SOUTH AFRICA: Verestofferboom.

Gen info
- The plant was first described by J. M. C. Vellozo n 1825 under the name Cassia parahyba. The name likely refers to the Paraiba River in Southern Brazil. (3)
- It is one of the fastest growing trees.

Schizolobium parahyba is a tree growing to a height of 40 meters, capable of fast growth at 3 meters per year. Mature tree has a trunk up to 40 meters tall and 80 centimeters wide. Bark is smooth, gray-green. Leaves are bi-pinnate, about a meter long, with a green stem and 15 to 26 pairs of pinnae; main rachis about 2 meters. Pinnae are up to 30 centimeters with 8 to 27 pairs of leaflets per pinna, clustered near the end of branches. Inflorescence is up to 90 centimeters long; petioles 10 to 17 millimeters, articulated near the middle. Flowers are numerous, bright yellow, nectar-producing, about 3.5 centimeters in diameter. Fruits are tadpole-like pods, about 10 centimeters long, containing a single oval seed, smooth, and brown seed. (2) (3)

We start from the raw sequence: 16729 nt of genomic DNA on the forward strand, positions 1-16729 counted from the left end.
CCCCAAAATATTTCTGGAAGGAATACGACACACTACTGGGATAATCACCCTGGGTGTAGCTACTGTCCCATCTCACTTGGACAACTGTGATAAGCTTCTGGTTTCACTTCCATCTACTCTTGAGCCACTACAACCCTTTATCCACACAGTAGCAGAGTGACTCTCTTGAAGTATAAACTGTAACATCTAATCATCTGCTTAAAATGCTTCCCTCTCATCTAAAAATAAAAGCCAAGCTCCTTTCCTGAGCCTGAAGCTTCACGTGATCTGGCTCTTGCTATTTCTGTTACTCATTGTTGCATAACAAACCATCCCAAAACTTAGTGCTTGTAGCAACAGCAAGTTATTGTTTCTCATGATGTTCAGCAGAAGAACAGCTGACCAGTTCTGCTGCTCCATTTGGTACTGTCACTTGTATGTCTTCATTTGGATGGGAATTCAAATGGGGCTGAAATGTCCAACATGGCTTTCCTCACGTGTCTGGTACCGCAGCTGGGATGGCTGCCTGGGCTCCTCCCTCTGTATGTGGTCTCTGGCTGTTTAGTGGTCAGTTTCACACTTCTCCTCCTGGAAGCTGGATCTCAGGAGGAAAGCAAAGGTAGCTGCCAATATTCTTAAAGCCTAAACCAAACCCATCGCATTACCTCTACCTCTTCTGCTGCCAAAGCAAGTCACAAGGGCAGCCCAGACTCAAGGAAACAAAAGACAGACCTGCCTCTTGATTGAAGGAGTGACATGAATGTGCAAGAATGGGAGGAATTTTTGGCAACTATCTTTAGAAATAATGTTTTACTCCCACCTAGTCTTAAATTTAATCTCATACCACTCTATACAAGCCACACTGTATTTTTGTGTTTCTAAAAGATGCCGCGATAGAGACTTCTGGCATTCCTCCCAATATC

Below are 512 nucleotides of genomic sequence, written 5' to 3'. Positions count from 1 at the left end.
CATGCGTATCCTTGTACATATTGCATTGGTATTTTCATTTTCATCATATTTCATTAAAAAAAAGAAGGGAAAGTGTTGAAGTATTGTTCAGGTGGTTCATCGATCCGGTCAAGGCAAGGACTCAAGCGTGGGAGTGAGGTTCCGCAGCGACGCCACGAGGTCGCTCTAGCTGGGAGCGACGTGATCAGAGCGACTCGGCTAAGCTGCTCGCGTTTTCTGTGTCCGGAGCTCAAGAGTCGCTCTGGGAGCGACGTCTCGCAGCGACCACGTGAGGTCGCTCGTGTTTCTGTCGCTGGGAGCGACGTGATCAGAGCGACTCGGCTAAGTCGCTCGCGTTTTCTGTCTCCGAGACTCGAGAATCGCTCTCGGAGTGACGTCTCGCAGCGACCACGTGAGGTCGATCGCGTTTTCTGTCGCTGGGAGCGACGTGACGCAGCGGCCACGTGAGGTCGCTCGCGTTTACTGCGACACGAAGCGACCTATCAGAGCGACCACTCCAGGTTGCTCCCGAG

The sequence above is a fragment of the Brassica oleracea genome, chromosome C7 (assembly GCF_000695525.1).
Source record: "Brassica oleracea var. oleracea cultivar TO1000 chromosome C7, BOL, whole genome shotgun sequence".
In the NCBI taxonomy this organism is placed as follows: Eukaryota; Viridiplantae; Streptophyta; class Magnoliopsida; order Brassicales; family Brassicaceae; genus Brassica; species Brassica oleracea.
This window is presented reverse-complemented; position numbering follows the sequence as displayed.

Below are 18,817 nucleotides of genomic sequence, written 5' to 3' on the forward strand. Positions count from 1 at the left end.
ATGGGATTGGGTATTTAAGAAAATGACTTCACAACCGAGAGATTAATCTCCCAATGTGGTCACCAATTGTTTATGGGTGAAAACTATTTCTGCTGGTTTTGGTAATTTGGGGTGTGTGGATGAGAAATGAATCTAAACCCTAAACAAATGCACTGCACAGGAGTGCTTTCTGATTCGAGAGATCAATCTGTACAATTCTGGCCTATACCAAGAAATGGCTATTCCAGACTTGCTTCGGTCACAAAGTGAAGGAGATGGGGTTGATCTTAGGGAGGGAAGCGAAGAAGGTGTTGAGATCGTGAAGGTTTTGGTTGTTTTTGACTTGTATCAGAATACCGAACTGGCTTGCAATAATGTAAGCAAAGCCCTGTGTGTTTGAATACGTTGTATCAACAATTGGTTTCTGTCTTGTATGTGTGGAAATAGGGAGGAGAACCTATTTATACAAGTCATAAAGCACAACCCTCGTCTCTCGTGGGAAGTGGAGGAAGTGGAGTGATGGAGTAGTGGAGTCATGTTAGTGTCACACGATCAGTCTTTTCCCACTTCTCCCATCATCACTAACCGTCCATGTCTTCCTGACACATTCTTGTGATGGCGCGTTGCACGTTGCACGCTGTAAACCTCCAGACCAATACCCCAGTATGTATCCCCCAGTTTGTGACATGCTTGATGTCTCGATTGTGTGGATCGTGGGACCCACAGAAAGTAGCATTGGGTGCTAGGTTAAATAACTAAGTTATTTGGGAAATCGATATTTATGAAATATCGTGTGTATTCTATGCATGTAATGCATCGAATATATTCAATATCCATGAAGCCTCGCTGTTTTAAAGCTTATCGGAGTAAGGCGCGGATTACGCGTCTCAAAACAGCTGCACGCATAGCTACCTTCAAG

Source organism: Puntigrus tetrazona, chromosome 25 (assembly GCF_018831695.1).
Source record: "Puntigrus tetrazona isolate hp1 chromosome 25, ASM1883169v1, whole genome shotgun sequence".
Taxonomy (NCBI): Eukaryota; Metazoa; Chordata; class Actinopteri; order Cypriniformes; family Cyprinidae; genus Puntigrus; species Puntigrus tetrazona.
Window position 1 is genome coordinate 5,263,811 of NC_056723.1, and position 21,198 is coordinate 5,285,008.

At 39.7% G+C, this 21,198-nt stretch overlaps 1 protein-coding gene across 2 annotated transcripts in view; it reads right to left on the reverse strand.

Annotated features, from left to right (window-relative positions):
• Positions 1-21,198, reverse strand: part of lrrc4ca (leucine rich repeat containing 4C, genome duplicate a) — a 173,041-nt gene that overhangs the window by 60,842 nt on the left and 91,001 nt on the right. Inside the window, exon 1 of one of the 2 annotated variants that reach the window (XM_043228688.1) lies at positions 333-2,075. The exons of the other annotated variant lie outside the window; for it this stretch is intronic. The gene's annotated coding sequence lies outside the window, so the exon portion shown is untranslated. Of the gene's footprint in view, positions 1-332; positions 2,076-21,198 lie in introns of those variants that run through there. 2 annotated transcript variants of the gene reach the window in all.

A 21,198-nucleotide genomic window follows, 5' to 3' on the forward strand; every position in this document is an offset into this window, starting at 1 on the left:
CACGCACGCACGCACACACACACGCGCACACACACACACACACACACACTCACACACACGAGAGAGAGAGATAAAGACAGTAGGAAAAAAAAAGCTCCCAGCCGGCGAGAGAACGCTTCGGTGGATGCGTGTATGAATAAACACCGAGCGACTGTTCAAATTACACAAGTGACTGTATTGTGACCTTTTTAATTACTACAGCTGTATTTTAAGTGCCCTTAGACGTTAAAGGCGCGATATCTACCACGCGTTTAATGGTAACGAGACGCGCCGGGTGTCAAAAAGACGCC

- Introduced.
- Ornamental cultivation

- Introduced as an ornamental, for wood products and timber, and habitat restoration in Africa, Asia, southern USA, Fiji, Cuba, Puerto Rico.

- Study of lyophilized aqueous extracts of Schizolobium parahyba leaves isolated four flavonoid compounds: isoquercitrin, myricetin-3-O-glucoside, catechin, and gallocatechin. (see study below) (4)